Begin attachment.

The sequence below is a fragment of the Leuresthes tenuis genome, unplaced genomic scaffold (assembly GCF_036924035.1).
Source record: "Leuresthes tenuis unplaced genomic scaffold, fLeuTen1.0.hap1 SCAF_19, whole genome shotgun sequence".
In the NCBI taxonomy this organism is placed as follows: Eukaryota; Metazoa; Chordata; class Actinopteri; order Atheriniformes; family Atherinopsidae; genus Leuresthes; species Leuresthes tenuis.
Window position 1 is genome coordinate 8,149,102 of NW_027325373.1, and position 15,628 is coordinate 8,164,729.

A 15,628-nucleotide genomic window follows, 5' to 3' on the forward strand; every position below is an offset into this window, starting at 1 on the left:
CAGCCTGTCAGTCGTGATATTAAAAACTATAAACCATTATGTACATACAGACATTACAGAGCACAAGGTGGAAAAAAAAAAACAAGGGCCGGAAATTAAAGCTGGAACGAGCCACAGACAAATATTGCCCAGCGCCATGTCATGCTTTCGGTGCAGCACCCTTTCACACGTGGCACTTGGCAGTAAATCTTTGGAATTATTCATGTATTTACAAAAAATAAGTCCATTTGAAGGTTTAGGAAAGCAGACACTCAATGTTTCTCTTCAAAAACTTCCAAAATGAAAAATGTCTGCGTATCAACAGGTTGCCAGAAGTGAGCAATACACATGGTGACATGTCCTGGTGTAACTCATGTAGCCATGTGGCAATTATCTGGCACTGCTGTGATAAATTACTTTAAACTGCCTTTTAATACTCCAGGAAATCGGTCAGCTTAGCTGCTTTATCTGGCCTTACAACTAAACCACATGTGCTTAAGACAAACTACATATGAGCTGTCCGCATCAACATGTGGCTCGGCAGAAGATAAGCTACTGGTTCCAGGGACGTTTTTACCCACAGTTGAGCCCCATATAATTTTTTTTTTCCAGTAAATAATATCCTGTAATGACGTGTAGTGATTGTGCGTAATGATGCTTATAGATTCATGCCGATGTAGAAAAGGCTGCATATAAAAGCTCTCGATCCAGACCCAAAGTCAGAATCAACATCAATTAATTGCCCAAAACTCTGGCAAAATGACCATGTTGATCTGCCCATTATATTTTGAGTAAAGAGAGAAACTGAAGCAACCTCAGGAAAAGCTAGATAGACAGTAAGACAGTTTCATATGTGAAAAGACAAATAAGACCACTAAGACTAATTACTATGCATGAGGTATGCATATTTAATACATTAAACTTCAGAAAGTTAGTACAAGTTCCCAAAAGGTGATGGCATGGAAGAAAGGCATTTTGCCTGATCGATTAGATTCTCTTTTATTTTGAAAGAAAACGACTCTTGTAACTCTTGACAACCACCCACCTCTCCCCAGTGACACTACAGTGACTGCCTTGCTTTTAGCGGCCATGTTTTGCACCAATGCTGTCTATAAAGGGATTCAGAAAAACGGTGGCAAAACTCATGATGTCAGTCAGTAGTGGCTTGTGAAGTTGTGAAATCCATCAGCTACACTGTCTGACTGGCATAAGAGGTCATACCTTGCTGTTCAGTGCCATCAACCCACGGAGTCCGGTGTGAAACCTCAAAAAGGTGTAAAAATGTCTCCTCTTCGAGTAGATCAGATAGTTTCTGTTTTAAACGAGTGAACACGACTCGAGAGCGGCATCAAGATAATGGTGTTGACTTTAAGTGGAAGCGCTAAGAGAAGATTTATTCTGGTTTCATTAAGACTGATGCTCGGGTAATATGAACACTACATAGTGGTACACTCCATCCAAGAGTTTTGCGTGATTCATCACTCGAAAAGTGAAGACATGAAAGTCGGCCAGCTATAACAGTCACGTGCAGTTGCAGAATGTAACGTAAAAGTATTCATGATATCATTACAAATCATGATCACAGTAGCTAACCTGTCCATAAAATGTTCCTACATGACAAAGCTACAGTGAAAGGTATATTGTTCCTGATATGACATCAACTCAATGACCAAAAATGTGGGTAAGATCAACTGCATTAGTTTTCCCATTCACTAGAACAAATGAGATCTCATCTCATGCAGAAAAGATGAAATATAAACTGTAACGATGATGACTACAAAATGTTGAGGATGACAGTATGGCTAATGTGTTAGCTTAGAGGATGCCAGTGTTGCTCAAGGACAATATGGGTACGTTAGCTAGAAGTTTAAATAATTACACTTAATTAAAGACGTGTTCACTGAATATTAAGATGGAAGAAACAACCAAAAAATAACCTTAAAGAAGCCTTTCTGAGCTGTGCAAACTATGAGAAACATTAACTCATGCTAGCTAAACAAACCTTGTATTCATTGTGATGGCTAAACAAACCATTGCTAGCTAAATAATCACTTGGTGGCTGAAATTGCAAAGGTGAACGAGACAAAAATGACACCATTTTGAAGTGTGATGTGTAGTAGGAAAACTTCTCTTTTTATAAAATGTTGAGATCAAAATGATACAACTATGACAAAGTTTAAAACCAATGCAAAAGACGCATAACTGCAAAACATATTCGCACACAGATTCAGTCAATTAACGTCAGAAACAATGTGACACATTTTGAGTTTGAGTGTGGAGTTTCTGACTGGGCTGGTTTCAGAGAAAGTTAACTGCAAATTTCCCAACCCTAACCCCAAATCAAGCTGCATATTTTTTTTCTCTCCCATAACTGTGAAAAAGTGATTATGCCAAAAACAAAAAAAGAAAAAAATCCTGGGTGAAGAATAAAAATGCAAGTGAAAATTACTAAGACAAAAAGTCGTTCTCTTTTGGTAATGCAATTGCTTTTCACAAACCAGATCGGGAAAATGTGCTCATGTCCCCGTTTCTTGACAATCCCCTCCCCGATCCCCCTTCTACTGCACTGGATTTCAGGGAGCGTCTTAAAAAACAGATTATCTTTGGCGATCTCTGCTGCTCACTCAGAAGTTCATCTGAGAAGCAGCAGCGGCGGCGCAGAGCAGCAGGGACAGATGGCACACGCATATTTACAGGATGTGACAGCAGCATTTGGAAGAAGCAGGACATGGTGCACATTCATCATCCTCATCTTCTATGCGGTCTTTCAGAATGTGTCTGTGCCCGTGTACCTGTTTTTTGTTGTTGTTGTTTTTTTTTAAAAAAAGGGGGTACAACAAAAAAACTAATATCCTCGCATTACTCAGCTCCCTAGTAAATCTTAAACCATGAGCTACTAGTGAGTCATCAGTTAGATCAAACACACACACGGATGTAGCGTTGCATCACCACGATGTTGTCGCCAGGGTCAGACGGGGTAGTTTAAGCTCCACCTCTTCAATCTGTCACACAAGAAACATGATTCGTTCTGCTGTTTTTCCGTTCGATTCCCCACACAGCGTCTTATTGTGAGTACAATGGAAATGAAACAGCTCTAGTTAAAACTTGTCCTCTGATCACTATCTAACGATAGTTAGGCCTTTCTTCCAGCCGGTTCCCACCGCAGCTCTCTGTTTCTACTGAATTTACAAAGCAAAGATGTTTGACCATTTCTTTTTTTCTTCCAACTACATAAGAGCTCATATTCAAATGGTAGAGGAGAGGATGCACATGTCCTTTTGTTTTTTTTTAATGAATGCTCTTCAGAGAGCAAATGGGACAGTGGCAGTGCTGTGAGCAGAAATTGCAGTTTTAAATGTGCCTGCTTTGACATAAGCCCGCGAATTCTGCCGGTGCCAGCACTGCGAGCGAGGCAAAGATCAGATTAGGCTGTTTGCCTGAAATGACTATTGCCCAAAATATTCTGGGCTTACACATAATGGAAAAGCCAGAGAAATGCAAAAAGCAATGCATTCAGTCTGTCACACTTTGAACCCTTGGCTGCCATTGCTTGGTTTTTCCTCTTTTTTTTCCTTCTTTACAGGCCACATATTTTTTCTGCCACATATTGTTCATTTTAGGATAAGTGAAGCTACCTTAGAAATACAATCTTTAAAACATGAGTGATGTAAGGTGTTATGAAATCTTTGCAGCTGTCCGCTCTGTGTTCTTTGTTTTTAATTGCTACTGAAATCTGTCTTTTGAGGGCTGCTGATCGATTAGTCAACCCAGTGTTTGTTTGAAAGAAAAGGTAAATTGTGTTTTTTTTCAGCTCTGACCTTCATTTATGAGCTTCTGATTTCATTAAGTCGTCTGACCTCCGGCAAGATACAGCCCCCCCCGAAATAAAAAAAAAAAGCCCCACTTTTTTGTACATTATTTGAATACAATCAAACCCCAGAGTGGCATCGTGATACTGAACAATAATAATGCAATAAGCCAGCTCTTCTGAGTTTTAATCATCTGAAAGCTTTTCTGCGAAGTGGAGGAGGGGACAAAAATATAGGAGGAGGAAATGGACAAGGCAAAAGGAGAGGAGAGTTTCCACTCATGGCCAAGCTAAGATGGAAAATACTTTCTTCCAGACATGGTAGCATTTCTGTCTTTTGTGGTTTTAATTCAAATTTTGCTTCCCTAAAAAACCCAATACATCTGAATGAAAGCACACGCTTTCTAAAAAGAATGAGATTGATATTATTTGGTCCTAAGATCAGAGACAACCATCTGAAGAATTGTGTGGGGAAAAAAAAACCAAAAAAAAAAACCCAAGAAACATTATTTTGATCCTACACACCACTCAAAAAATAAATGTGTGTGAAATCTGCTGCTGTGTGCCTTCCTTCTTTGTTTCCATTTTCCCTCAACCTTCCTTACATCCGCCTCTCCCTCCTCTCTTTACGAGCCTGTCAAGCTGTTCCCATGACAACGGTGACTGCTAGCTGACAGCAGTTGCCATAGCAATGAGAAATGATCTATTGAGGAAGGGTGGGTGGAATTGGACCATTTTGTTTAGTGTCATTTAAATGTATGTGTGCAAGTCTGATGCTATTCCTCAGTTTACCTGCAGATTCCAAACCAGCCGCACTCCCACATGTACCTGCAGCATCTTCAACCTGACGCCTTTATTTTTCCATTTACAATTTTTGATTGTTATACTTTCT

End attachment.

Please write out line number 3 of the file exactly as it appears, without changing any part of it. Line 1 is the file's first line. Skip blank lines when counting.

In the NCBI taxonomy this organism is placed as follows: Eukaryota; Metazoa; Chordata; class Actinopteri; order Atheriniformes; family Atherinopsidae; genus Leuresthes; species Leuresthes tenuis.